Guo, P. J., Kim, J., & Rubin, R. (2014, March). How video production affects student engagement: An empirical study of mooc videos. In Proceedings of the first ACM conference on Learning@ scale conference (pp. 41-50). ACM.

Hibbert, M. C. (2014). What makes an online instructional video compelling? Educause Review Online.

Mayer, R. E. (2002). Cognitive theory and the design of multimedia instruction: an example of the two‐way street between cognition and instruction. New Directions for Teaching and Learning2002(89), 55-71.

Pan, G.; Sen, S.; Starrett, D. A.; Bonk, C. J.; Rodgers, M. L.; Tikoo, M.; Powell, D. V. Instructor-Made Videos as a Learner Scaffolding Tool. Online Learn. Teach.2012, 8 (4) 298–311

YouTube Trends: Search results for “how to”. (2018). Retrieved 25 January 2018, from

Vygotsky, L.S., (1978). Mind in Society: The development of higher psychological processes. Cambridge, MA: Harvard University Press.

Call for Application for Innovative Teaching Fellowship

CTTL_ITF banner_sp2018The Paul C. Reinert, S.J., Center for Transformative Teaching and Learning invites applications from permanent, full-time teaching faculty for the Innovative Teaching Fellowship, which prepares and supports faculty for teaching in Saint Louis University’s Learning Studio, a highly-flexible, technology-rich experimental classroom.

This competitive, two-semester fellowship provides either a $3200.00 stipend or funding to cover a 1-course reduction in teaching in order to support course (re)design and instructional development activities during the semester prior to teaching in the Learning Studio, and classroom and ongoing instructional development support during the semester of teaching in the Learning Studio. The course development phase of the fellowship (semester one) includes participating in weekly meetings with a Reinert Center Instructional Developer; creating and/or revising course documents; and submitting a mid-term and end-of-term report on progress. The teaching phase of the fellowship (semester two) includes teaching the course in the Learning Studio, continued contact with the Reinert Center Instructional Developer, and sharing one’s fellowship experience with the larger SLU community.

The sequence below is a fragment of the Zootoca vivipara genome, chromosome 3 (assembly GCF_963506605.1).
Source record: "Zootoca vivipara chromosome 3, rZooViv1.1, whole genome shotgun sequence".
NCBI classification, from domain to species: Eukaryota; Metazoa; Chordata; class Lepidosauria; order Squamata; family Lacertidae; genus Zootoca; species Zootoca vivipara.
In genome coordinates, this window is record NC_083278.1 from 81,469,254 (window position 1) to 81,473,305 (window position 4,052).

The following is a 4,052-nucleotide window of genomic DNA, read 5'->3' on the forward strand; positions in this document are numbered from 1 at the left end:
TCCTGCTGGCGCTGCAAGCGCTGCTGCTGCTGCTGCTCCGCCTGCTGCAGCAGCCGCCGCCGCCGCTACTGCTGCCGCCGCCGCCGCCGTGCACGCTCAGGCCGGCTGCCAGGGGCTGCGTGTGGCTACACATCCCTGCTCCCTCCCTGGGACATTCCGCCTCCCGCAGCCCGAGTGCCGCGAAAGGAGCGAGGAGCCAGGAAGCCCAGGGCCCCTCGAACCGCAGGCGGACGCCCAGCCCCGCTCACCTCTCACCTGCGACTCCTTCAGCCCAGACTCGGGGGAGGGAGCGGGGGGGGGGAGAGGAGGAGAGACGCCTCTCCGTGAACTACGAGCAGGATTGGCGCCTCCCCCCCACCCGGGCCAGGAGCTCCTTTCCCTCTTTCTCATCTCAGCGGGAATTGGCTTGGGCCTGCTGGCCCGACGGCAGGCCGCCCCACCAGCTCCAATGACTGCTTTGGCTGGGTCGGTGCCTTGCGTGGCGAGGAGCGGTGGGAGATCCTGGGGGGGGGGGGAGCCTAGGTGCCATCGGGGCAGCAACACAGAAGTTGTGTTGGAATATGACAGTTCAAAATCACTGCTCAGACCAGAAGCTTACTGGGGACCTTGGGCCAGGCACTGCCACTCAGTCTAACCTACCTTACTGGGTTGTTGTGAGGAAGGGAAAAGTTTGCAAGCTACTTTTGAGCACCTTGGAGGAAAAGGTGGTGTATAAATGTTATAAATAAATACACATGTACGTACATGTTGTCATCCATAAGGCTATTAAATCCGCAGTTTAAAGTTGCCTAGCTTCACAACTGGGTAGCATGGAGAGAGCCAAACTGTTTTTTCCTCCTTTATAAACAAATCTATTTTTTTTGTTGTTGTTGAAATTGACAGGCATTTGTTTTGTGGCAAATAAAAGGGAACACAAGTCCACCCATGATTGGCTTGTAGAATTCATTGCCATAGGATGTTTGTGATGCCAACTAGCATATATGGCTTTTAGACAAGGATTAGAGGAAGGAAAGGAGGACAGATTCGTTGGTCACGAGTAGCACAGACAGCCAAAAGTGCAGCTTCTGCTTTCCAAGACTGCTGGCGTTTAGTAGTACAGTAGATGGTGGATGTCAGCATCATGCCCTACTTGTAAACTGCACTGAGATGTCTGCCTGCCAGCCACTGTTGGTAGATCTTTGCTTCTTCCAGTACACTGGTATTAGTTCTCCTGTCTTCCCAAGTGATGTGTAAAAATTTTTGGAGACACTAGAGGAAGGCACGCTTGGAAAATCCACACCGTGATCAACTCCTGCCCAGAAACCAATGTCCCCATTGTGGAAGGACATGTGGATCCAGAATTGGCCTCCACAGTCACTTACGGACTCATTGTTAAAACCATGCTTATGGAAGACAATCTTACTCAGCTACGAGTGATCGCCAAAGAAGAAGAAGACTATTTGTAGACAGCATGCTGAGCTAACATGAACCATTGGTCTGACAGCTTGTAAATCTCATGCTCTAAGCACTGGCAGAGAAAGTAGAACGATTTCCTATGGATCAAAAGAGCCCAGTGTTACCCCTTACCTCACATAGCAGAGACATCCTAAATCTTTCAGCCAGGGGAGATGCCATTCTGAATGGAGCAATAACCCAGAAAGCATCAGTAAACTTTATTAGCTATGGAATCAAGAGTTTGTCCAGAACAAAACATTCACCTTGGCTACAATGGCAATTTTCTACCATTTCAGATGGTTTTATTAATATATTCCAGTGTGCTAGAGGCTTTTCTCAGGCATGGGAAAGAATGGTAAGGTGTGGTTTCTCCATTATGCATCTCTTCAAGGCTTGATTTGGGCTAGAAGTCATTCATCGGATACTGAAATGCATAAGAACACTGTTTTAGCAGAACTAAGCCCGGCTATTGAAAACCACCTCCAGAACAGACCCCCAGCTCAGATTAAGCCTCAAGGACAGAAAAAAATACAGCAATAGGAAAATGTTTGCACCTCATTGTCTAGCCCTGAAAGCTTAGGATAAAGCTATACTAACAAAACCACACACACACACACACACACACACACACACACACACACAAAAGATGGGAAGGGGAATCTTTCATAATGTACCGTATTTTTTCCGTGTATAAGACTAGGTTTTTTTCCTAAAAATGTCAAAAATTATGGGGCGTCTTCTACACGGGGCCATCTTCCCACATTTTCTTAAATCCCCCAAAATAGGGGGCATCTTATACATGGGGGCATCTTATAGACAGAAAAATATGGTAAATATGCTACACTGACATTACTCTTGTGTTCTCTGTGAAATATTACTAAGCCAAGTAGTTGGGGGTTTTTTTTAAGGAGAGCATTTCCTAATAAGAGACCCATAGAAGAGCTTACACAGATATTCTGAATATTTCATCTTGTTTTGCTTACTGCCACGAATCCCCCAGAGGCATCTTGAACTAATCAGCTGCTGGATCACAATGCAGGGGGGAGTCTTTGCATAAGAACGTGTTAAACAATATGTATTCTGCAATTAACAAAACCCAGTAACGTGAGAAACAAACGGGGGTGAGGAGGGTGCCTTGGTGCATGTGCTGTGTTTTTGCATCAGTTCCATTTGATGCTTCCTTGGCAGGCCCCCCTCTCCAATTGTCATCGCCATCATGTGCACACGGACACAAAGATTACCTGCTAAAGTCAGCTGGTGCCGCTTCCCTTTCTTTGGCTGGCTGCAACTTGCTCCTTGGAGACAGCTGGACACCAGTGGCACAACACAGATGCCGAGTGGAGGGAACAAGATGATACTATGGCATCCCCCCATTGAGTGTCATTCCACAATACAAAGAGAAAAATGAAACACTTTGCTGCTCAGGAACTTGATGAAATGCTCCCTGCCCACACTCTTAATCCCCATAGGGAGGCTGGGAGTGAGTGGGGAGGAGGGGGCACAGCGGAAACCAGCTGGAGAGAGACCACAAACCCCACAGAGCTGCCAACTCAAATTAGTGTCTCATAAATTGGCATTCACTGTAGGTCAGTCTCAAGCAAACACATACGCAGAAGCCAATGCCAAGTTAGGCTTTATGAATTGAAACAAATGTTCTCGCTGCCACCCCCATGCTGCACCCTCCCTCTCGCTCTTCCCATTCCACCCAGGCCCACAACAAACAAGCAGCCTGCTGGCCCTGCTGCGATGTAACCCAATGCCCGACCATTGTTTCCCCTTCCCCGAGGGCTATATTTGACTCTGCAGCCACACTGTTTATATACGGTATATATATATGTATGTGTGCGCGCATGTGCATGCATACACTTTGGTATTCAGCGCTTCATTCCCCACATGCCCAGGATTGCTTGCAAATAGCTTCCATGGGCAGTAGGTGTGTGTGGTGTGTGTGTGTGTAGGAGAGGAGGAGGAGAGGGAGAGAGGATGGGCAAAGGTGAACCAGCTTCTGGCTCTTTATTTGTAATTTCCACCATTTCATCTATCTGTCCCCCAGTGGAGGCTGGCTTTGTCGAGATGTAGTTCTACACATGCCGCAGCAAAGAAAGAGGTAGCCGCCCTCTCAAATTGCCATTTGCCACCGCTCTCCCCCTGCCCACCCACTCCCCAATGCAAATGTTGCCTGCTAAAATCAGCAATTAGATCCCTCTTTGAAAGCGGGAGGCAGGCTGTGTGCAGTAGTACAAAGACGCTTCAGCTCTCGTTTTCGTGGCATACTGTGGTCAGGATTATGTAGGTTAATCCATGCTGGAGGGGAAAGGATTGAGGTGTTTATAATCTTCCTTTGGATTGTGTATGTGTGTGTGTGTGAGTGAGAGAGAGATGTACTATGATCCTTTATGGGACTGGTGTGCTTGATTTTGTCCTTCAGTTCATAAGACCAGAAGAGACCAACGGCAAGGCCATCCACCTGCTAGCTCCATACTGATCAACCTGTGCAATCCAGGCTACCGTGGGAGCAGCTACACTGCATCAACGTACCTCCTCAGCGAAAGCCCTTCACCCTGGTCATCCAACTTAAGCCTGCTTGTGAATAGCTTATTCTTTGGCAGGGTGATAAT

The current call for applications is for the following fellowship period:

Course Development (semester 1):       Fall 2018

Course Teaching (semester 2):                Spring 2019

Faculty who wish to apply must complete all stages of the application process as described below, including: 1) attend a Pre-Application Information Session; 2) secure approval from both their department chair/program director and dean; and 3) submit a complete application no later than 5:00 p.m. on Friday, February 23, 2018.

Information Sessions will be held on the following dates in Des Peres Hall, room 213:

  • Wednesday, January 31, 8:30-9:30 a.m., in 213 Des Peres Hall
  • Thursday, February 1, 12:00-1:00 p.m., in 213 Des Peres Hall
  • Tuesday, February 6, 4:00-5:00 p.m., in 213 Des Peres Hall

Registration is required; to register, go to:

Detailed information about the fellowship and the application process, may be found on at

Questions about the Innovative Teaching Fellowship may be directed to Sandy Gambill at

Students-as-Producers: Exploring the Transformative Power of Student-Driven Assignments

002by Debie Lohe, Director, Reinert Center

Last week, the Reinert Center held its annual Winter Institute, a day-long series of workshops and presentations focused on some aspect of our annual theme. This year, the focus of the event was Transformative Learning: Students as Producers.

Dr. Derek Bruff (Vanderbilt University) kicked off the day with an interactive keynote and workshop focused on the transformational value of shifting from a coverage-based instructional model to a student-centered one that strategically invites students to see themselves as producers of knowledge rather than simply as consumers of information.